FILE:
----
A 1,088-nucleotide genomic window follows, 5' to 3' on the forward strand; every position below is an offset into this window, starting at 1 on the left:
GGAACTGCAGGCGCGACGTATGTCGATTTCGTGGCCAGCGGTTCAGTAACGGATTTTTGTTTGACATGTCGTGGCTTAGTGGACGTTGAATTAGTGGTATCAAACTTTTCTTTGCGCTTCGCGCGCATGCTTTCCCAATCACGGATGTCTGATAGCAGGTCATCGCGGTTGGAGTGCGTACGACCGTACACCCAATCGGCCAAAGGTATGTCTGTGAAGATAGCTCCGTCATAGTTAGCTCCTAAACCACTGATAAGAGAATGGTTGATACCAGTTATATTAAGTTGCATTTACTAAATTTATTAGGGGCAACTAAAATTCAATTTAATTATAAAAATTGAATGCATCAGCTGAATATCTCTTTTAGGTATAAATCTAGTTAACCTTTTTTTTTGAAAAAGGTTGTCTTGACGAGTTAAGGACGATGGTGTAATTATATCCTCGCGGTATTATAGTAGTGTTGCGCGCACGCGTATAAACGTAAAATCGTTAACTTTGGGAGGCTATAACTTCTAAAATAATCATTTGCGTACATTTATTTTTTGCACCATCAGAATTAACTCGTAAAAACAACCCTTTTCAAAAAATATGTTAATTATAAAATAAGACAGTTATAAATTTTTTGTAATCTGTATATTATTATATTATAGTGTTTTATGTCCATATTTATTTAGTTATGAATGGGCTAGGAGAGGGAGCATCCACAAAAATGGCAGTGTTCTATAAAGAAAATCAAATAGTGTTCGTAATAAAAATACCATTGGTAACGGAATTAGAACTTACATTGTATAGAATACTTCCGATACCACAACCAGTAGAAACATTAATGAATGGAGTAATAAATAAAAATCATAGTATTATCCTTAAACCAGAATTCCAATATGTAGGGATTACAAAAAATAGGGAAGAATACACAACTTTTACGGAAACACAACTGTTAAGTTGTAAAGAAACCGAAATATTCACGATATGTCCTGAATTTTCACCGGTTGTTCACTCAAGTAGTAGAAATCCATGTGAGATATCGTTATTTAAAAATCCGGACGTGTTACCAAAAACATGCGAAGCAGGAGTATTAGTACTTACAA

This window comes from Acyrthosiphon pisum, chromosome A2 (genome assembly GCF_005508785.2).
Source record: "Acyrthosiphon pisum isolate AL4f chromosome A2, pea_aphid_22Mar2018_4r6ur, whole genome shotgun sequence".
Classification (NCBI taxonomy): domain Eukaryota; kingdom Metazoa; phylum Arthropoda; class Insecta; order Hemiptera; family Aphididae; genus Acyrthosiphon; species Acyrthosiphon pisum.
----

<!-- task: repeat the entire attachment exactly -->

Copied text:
A 1,088-nucleotide genomic window follows, 5' to 3' on the forward strand; every position below is an offset into this window, starting at 1 on the left:
GGAACTGCAGGCGCGACGTATGTCGATTTCGTGGCCAGCGGTTCAGTAACGGATTTTTGTTTGACATGTCGTGGCTTAGTGGACGTTGAATTAGTGGTATCAAACTTTTCTTTGCGCTTCGCGCGCATGCTTTCCCAATCACGGATGTCTGATAGCAGGTCATCGCGGTTGGAGTGCGTACGACCGTACACCCAATCGGCCAAAGGTATGTCTGTGAAGATAGCTCCGTCATAGTTAGCTCCTAAACCACTGATAAGAGAATGGTTGATACCAGTTATATTAAGTTGCATTTACTAAATTTATTAGGGGCAACTAAAATTCAATTTAATTATAAAAATTGAATGCATCAGCTGAATATCTCTTTTAGGTATAAATCTAGTTAACCTTTTTTTTTGAAAAAGGTTGTCTTGACGAGTTAAGGACGATGGTGTAATTATATCCTCGCGGTATTATAGTAGTGTTGCGCGCACGCGTATAAACGTAAAATCGTTAACTTTGGGAGGCTATAACTTCTAAAATAATCATTTGCGTACATTTATTTTTTGCACCATCAGAATTAACTCGTAAAAACAACCCTTTTCAAAAAATATGTTAATTATAAAATAAGACAGTTATAAATTTTTTGTAATCTGTATATTATTATATTATAGTGTTTTATGTCCATATTTATTTAGTTATGAATGGGCTAGGAGAGGGAGCATCCACAAAAATGGCAGTGTTCTATAAAGAAAATCAAATAGTGTTCGTAATAAAAATACCATTGGTAACGGAATTAGAACTTACATTGTATAGAATACTTCCGATACCACAACCAGTAGAAACATTAATGAATGGAGTAATAAATAAAAATCATAGTATTATCCTTAAACCAGAATTCCAATATGTAGGGATTACAAAAAATAGGGAAGAATACACAACTTTTACGGAAACACAACTGTTAAGTTGTAAAGAAACCGAAATATTCACGATATGTCCTGAATTTTCACCGGTTGTTCACTCAAGTAGTAGAAATCCATGTGAGATATCGTTATTTAAAAATCCGGACGTGTTACCAAAAACATGCGAAGCAGGAGTATTAGTACTTACAA

This window comes from Acyrthosiphon pisum, chromosome A2 (genome assembly GCF_005508785.2).
Source record: "Acyrthosiphon pisum isolate AL4f chromosome A2, pea_aphid_22Mar2018_4r6ur, whole genome shotgun sequence".
Classification (NCBI taxonomy): domain Eukaryota; kingdom Metazoa; phylum Arthropoda; class Insecta; order Hemiptera; family Aphididae; genus Acyrthosiphon; species Acyrthosiphon pisum.